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Creative and strategic PR, social media, other digital things, events, video, content optimization. Guided by analytics. Usually way more effective by lots of different measures.


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5 Takes on the Future of Content Marketing

Atomic’s VP of Digital, Shannon Coulter, was recently asked to speak on a panel hosted by Vidcaster about the future of content marketing. She shares her experience as a content marketer for a solar startup company competing in the super aggressive clean energy space. Shannon assures us that spending money on good content can be the difference between ranking first on Google or not at all.

Click through to hear her story along with the perspective of 4 other industry leaders.

Atomic Opens Seattle Office

Atomic has opened an office in Seattle led by SVP Nick Olsson - Read more here:

Bulldog recognizes breakthrough Atomic campaign – The one man town of Buford and the power of real estate auction

The one man town of Buford, Wyoming provided the inspiration for a campaign, orchestrated by Atomic, to raise awareness of the benefits of real estate auctions for client Williams & Williams. The campaign produced more than 1,700 media hits from top tier, regional and broadcast outlets including Associated Press, BusinessWeek, NBC Nightly News, CNN, MarketWatch, MSN, NPR, TIME, USA Today and Yahoo! News. 

You can read more here:

Atomic wins Twitter based review for Aloft Hotels.  btw, Atomic’s Spirit Animal is television’s Patrick Duffy.

Why the future of PR looks like the movie Blade Runner

By Andy Getsey

There’s always a lot of discussion about how traditional media will be replaced by digital and social media, how journalist produced content will be replaced by branded and citizen produced content, how PR people will be replaced by some other thing.  Much of the discussion makes it sound like a switch will be flipped, and suddenly the whole landscape and everyone in it will be these brand new alternative things.

The evolution of science fiction tells us that this idea is wrong.

The future of PR and advertising is and will actually be more like the future portrayed in the movie BladeRunner.  I said so as a panelist last week at PRSA Silicon Valley’s meeting on #thefutureofPR. Thanks to all the folks who re-tweeted my comment. 

Here’s why it’s true.  This is a bit of a generalization and I chose BladeRunner as a super mainstream film example.  Others saw something similar – but didn’t mainstream it so hard.  The idea still works. 

Before BladeRunner, most sci–fi movies (like Dune or Logan’s Run as popular examples) portrayed the future as all tall crystalline towers, airlocks and Jetson–style flying cars, telepathy, ray guns and all sorts of other fantastical things. More often than not, inexplicably, people in the future wore togas back then.  WTF?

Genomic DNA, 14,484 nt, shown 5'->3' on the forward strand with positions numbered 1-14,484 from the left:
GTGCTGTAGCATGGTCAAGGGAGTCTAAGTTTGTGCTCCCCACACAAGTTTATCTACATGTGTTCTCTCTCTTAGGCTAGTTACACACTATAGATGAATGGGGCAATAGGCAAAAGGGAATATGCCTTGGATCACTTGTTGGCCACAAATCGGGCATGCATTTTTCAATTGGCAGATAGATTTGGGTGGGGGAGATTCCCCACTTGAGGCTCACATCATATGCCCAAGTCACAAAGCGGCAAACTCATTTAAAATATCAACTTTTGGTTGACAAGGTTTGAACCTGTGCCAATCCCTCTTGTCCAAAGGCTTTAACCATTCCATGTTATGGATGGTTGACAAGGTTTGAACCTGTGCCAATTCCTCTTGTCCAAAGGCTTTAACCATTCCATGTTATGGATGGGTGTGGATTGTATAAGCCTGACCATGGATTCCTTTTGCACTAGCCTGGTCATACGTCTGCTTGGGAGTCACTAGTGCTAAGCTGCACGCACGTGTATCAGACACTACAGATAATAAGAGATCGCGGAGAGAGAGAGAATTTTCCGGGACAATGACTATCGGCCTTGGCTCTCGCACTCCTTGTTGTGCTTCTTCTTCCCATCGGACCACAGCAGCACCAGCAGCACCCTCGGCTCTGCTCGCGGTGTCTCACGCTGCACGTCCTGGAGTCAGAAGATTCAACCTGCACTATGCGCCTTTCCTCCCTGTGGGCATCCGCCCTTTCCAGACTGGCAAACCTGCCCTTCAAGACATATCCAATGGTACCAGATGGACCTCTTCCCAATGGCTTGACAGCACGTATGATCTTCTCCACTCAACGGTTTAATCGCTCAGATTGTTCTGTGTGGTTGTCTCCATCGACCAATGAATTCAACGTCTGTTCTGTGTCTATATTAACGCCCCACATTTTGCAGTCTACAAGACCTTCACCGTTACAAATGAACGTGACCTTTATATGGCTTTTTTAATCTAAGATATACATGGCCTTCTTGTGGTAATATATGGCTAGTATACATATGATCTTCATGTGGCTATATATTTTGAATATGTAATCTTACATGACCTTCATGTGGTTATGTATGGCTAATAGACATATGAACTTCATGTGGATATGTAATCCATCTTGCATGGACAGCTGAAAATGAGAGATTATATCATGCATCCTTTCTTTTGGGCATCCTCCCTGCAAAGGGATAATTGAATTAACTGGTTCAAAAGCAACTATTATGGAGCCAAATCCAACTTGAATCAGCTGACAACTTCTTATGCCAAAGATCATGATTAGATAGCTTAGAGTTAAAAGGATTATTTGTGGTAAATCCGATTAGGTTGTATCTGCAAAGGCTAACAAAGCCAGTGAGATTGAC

Beginning sometime before the release of BladeRunner, the future started being portrayed as a mashup.  Some buildings are state of the art, modern fortresses of ultracool design. Next door might be old buildings from year 2000; run down. Some communications are completely corporately sponsored, others are renegade. Some media are super modern, but there are also billboards and blimps.  Some people are super modern, with bio enhancements, cool weapons and outlandishly modern hair and fashions.  Some are regular people with regular weapons. Others are poor, beaten down, old–fashioned people wearing a variety of raggedy clothes that could be from any era where poor people wore raggedy clothes, and really crappy weapons. 

The future of PR is turning out to be more like BladeRunner than Logan’s Run.  It’s also turning out to be a lot like the adoption curve of radio, TV, email, social networks, etc.  They’re all still here – none have totally replaced the other yet.  Each still has their place. But some are ascending in importance; others are receding.

Some agencies and clients have great tech; some don’t. Some clients care, others don’t care as much - yet. 

It’s just like that with people.  Some are super quants.  Some are social media mavens.  Some are trans-media story tellers.  Some are awesome with bloggers. Some are super good at getting on TV and into the New York Times.   Some are good with everything.  There’s no complete switchover yet.  It’s a mix.  And most kinds of people still have their place. 

But ultimately, in movies and in life - awesome humans with amazing multi-situational skills and advanced weapons are the ones who usually make it into the sequels.

Agree? Disagree?  Message me @andygetsey, or email me: andy(at)atomicpr(dot)com.

Also, if you’re interested in being in the sequel – we’re hiring :-)

Skills future PR people will need

By Andy Getsey
Co-founder, Atomic
Feb 7, 2013

I was invited to talk at  a round table discussion last night about the Future of PR sponsored by PRSA Silicon Valley.  The panel was moderated by Steve Barrett, Editor in Chief of PR Week and included David Swain, director of technology comms for Facebook, Kelly MCGinnis, VP comms for Dell, Burghardt Tendrich, formerly Text 100 and Bite, now associate professor at USC’s Annenberg School of Communications and Journalism.  And me. Here’s a mashup of my thoughts, and those of the panel and audience - about the critical skills PR practitioners need to acquire as the field advances.

Excellent writing and storytelling skills.  More than ever, good thinking, writing and storytelling skills are critical.  Brands are now self-publishing all sorts of content, the journalistic media world is more hard pressed for time and bandwidth, and these core professional communications skills are getting more important.  Still, many people in the audience feel that people with these critical talents are harder to find than ever.

A healthy understanding of how powerful “traditional” media really are, still.  It’s popular among many of the digerati, as well as many social marketers (both groups to which I belong) to propel the idea that traditional media don’t matter any more (a myth I don’t support).  Our agency has monitored and analyzed every campaign we’ve ever done over a twelve year period, and I can tell you that we have never had even one single instance where a client’s web site has crashed because of traffic generated exclusively from online buzz.  We have dozens and dozens of client sites crash from traffic generated by exposure in traditional media.  Sure, their business models are under siege in many cases, but their ability to deliver massive audiences and persuasive impact is still real.